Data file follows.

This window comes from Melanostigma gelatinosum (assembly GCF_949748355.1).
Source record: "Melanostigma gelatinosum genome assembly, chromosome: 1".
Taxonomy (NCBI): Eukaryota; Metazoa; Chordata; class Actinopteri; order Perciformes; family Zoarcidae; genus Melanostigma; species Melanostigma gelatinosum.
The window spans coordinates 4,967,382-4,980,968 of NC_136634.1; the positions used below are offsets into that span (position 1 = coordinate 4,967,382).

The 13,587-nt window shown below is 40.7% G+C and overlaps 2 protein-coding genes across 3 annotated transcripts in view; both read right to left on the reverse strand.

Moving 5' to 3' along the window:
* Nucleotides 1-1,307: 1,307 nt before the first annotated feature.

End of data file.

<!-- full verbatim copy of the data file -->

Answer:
This window comes from Melanostigma gelatinosum (assembly GCF_949748355.1).
Source record: "Melanostigma gelatinosum genome assembly, chromosome: 1".
Taxonomy (NCBI): Eukaryota; Metazoa; Chordata; class Actinopteri; order Perciformes; family Zoarcidae; genus Melanostigma; species Melanostigma gelatinosum.
The window spans coordinates 4,967,382-4,980,968 of NC_136634.1; the positions used below are offsets into that span (position 1 = coordinate 4,967,382).

The 13,587-nt window shown below is 40.7% G+C and overlaps 2 protein-coding genes across 3 annotated transcripts in view; both read right to left on the reverse strand.

Moving 5' to 3' along the window:
* Nucleotides 1-1,307: 1,307 nt before the first annotated feature.